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Baynote Cites Paper Catalogs as Most Influential Marketing Method in Holiday Shopping

The presents have been purchased, given, opened and put away, and now we denizens of digital media must pay homage to the resilience of humble paper marketing that drove the purchase of those gifts. The Baynote Group's yearly shopping study has found that paper catalogs influenced holiday shopping behavior more than Twitter, Pinterest or Facebook.

The Group’s 3nd Annual Holiday Online Shopping Survey, conducted in partnership with the e-tailing Group, found that the rising influence of social media platforms “paled in comparison” to the paper catalog in influencing holiday shopping. The survey results indicated that, for all ages, paper catalogs influenced many more consumers than Facebook, Pinterest and Twitter for in-store and online purchases.

Older Versus Younger

When divided by age groups, social platforms were, unsurprisingly, more influential for shoppers 25 to 34, while catalogs were the big mover for those 45 and over.

The younger shoppers were most responsive to email promotion for in-store purchases, influencing slightly more than 70 percent of those buying decisions, while the leading influence on three-quarters of online buying decisions among this age group were both email promotion and online ratings/reviews.

By contrast, paper catalogs were far and away the biggest influence for those 45 and over — about three-quarters of in-store buying decisions, and 85 percent of online ones. For all ages, paper catalogs narrowly beat email promotion for in-store, 71 percent to 70 percent, and narrowly lost to email promotion for online purchases, 80 percent to 82 percent.

Nevertheless, paper catalogs were roughly twice as influential than any of the kings of social media — Facebook, Pinterest and Twitter — for both in-store and online.

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The San Jose, California-based Baynote offers personalized customer experience solutions for retailers across touchpoints, and its survey was conducted from Cyber Monday (November 26) through December 5 with 1000 respondents. All those surveyed had smartphones, 54 percent also had tablets and all respondents made four or more purchases and spent more than US$ 250.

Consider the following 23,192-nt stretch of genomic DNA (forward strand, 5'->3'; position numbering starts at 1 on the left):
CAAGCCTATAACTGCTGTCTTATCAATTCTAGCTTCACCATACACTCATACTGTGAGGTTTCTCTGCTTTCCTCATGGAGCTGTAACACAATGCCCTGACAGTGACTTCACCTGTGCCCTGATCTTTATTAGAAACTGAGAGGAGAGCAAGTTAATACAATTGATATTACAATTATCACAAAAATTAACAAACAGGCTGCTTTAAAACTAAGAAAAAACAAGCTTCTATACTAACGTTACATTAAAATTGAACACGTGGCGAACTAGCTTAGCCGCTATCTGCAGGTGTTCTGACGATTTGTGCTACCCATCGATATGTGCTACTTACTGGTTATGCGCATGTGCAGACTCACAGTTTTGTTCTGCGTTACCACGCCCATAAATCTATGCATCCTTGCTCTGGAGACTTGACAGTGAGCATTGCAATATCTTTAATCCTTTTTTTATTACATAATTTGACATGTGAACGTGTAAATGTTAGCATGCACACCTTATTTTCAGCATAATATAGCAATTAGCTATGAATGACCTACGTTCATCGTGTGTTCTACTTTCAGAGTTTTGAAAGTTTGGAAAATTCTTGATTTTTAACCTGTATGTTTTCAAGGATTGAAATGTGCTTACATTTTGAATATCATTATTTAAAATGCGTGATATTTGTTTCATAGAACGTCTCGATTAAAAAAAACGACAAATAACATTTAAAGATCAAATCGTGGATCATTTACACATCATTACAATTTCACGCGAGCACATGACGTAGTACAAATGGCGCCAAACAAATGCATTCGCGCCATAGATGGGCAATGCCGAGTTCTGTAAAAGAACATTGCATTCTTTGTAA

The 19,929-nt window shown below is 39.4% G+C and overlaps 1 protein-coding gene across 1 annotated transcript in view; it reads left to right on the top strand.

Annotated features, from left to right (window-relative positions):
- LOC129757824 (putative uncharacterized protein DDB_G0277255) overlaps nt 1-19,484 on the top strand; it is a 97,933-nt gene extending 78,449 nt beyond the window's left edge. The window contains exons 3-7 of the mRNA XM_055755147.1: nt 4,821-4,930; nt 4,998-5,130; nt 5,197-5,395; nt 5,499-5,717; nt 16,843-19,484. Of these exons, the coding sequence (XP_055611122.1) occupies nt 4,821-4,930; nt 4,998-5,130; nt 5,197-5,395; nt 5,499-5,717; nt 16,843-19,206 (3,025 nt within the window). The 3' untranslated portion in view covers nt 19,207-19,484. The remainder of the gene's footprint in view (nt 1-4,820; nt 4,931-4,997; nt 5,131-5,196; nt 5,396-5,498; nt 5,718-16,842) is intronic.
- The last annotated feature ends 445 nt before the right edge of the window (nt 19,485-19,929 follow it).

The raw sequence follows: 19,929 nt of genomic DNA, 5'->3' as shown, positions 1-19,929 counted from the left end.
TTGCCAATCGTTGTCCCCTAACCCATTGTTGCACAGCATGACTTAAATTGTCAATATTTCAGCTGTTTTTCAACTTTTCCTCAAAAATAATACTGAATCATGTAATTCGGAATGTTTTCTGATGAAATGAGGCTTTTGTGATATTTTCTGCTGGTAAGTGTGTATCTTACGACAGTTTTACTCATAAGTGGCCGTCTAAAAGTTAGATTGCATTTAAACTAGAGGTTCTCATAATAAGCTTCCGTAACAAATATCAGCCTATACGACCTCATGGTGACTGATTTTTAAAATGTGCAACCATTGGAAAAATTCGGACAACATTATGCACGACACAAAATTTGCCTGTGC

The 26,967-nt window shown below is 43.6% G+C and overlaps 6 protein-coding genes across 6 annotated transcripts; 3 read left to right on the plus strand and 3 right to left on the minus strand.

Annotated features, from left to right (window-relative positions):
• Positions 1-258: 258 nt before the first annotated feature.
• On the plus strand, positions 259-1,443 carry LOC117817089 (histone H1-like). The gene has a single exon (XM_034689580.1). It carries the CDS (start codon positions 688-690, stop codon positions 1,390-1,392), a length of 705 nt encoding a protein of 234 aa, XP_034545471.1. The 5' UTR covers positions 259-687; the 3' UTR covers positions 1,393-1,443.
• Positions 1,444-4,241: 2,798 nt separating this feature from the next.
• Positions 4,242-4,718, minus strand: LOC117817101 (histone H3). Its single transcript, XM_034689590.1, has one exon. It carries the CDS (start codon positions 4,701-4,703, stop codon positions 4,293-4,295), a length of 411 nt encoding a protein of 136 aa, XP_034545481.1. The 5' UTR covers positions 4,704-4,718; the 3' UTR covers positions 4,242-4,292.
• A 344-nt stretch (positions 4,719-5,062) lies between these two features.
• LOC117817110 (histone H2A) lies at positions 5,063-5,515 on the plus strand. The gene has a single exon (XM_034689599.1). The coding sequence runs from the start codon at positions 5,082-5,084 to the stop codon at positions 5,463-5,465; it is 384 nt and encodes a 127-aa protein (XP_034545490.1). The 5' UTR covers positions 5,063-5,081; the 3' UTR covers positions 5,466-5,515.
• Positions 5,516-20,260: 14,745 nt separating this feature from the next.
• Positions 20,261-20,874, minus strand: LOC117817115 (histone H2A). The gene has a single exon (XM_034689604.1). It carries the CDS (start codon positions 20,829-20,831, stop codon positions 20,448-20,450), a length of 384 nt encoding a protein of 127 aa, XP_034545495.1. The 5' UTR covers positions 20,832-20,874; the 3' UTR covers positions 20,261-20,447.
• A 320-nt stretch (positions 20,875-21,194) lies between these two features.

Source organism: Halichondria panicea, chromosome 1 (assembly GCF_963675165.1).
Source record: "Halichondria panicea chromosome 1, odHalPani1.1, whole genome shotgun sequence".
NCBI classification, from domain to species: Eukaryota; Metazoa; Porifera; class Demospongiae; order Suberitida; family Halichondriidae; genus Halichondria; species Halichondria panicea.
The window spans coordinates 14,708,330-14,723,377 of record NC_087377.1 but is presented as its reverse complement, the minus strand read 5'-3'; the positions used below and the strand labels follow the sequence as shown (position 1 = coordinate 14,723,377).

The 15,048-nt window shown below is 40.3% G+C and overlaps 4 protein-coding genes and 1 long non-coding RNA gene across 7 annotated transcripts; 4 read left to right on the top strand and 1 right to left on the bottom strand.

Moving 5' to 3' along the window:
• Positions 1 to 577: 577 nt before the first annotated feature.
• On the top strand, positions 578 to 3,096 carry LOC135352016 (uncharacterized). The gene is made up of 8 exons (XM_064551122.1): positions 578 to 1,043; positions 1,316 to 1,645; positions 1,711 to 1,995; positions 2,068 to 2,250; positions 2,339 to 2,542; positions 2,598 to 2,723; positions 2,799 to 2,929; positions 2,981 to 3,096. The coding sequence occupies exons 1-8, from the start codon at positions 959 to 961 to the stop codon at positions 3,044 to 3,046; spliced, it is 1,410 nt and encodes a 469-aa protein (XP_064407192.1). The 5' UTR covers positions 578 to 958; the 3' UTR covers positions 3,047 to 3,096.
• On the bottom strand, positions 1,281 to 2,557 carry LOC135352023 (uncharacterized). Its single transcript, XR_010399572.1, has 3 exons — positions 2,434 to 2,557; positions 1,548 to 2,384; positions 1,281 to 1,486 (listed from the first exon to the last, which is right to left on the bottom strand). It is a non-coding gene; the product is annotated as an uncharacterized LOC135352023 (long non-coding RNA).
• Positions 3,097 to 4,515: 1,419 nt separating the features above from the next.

Tablets Over Smartphones

Dan Darnell, Baynote VP of Marketing, said in a statement that “successful organizations recognize that all direct to consumer efforts are part of an omni-channel strategy to reach different consumer segments.” He pointed to the continuing need for reinforcing marketing across all channels, in order to create a “seamless experience across touch points” — a strategy which is often emphasized by marketing and CRM software vendors in the age of multi-channel surfing consumers.

For connected consumers, it appears that tablets are more important than smartphones for gift browsing and for completing transactions. Forty percent of tablet owners used their device for browsing possible purchases, while only 28.4 percent used their smartphone in this way.

Tablets, the study found, are looking like they may become the dominant shopping tool even in a domain where smartphones were thought to reign — inside the physical stores themselves — with the study showing that consumers use tablets while shopping to conduct mobile product research or to search for store-related coupons.

Investments by retailers and others in mobile apps are paying off, but not across all age groups. An average of 32 percent of consumers aged 18 to 44 made a purchase using a mobile app, while only about 14 percent of those 45 and older did so.

Baynote also found that digital marketing influenced about a third of online purchases, and about a quarter of in-store ones — a difference Baynote called “minor,” and which again supports the need for an omni-channel marketing strategy.

While respondents are wary about privacy issues — for instance, nearly 65 percent were concerned about privacy when using their smartphone for shopping — the study found that only about 15 percent of respondents chose not to make purchases with those devices because of privacy concerns. Tablets and personal computers showed similar proportions.

 
 
 
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